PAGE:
Today was my birthday. I turned 27. I didn’t outright tell anyone at the program because, I mean, we just met on Sunday, and you can’t always expect people you’ve just met to want to celebrate you and your birthday.
However, after breakfast, Claire came back to the dining room and said, “Facebook tells me it’s your birthday?!” She, Molly, Becca, Sara, and Ellen sang “Happy Birthday” to me, and I could feel my face grow red the whole time. It’s not that I didn’t feel very flattered, it’s that they didn’t have to do that.
It was also a very difficult day in wake of the news of Alton Sterling and Philando Castile. I don’t mean like, “Oh, wow, rough for me to enjoy my birthday.” I mean, “Dear God, why does this keep happening? Oh right, few police officers who have killed black men and women are punished for their actions.” Sarah drafted a blog post about how weird it is to focus on food writing when news like this happens, and I’m so glad she wrote it. How do you reconcile that? Our morning writing exercise was about concentrating on the smell of rosemary. And the families and friends of these two men are devastated. It’s a weird thing.
But we talked about how food is something we all share. Cultures and families may have their particular traditions, but at the end of the day we all nourish ourselves with food.
Interior and exterior of Palmer House Café and Tavern.
Toward the end of the day, we all walked across the street to the one restaurant in town, the Palmer House Café and Tavern. After the nine of us ordered–mostly medium rare burgers–we saw our waitress, Chloe, conferring with the chef. Clearly, we were a bit much. But our drinks and our food arrived in good order, and, you know, a meal that lasts a long time is a good one, in my opinion. I learned about Liam’s pets and we talked about the power of nonfiction vs. fiction. Letícia talked about her search for a city that suits her. Sara shared experiences at the Culinary Institute of America, and Fen told me how he learned about LongHouse (plus, he was published in the Hartford Courant today!). This group of people is incredible. They’ve all worked so hard to get here, and they’re bringing so much energy and dedication to this program. It’s inspiring and intimidating and exciting.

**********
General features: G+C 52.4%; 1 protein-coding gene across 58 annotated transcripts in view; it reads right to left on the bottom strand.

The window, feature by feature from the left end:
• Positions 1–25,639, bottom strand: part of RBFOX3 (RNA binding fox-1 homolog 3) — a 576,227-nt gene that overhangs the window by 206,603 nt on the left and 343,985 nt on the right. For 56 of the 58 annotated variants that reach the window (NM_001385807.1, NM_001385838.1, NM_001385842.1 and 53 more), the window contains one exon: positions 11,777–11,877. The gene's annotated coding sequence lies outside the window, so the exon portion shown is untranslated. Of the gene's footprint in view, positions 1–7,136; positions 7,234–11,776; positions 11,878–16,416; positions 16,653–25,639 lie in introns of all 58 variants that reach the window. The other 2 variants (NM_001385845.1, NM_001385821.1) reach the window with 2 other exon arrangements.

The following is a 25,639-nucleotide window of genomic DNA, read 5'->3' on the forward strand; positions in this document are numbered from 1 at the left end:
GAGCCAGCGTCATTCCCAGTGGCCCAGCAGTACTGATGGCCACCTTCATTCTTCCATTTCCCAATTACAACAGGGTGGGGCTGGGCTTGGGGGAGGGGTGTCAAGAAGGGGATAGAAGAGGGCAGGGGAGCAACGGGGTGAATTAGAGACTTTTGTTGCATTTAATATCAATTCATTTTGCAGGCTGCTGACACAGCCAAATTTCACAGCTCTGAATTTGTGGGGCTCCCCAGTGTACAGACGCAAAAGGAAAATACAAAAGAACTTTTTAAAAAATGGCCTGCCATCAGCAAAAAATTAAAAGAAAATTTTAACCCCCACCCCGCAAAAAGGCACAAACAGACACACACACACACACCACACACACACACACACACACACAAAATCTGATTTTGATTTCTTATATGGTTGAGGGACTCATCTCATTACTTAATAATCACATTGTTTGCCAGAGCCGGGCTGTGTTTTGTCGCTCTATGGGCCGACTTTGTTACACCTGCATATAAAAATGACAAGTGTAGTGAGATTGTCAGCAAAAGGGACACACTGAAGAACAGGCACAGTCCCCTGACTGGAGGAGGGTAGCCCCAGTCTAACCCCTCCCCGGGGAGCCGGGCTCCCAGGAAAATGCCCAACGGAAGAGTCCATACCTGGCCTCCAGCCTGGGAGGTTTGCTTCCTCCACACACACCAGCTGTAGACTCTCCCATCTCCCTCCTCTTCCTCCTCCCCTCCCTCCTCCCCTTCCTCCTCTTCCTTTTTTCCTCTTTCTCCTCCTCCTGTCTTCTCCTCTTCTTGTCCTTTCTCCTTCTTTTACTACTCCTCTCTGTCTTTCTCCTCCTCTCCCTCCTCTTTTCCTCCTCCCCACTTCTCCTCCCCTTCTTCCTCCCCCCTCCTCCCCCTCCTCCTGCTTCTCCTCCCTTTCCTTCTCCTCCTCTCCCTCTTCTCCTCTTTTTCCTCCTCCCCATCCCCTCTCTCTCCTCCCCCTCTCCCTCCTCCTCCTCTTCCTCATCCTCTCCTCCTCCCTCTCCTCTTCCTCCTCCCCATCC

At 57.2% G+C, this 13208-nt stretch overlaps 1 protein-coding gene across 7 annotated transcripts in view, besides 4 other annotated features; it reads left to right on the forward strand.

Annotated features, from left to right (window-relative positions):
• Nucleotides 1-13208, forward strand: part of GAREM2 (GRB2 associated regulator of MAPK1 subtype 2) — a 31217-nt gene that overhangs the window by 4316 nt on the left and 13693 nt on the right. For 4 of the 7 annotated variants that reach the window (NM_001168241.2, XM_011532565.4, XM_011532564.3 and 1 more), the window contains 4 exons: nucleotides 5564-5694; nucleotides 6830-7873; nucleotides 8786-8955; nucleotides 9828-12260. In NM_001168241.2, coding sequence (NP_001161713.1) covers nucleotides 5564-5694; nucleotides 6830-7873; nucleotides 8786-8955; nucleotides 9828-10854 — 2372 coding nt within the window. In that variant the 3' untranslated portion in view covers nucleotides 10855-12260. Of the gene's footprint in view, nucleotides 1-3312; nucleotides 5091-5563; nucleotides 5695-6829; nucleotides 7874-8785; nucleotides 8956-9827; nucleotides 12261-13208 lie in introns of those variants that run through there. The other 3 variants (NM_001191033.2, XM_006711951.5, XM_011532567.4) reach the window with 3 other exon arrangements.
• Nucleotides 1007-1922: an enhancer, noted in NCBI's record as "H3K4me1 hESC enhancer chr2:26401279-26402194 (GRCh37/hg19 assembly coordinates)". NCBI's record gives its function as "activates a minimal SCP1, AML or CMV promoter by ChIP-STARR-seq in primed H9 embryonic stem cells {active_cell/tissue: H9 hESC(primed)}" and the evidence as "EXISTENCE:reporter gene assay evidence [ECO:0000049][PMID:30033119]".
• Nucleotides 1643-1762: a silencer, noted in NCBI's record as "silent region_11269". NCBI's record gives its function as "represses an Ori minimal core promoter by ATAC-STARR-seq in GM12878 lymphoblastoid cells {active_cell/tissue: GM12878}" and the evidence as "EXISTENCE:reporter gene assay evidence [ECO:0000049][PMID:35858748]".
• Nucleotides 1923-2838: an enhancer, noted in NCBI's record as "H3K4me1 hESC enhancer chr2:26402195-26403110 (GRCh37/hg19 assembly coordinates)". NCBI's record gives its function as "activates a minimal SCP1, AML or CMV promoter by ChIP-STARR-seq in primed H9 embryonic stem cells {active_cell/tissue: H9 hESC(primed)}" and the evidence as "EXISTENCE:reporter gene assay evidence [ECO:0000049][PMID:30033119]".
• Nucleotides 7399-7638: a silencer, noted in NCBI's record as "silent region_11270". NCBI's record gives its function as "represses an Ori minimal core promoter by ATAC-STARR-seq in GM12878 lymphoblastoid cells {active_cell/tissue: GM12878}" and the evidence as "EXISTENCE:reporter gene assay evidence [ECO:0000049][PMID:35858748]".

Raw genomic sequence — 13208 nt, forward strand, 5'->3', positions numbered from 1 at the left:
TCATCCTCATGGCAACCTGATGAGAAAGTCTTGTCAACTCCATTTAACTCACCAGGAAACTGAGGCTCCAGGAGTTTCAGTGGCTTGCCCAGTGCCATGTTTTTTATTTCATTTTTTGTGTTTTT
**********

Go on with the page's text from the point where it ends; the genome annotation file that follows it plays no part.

Besides all of that, they’re also sweet, genuine people. When we got our drinks, they toasted to my birthday and to Fen’s publication. Later, apparently, Liam told our waitress about my birthday. I’ll let the text to my husband describe my reaction.
Liam joked that when the waitress asked him to choose a dessert for me from the board he said, “I’ve only known her since Sunday!” But he choose chocolate peanut butter cheesecake, which was delicious and which I will always remember.
Bad shit happens. And I still feel weird about gushing on and on about a birthday spent with sweet people when two men have been senselessly killed and stolen from their families. How do you reconcile that? What can we do? I try to listen and share and promote the voices of people of color, and I know I can always do better. We can always do better. We should always try to do better.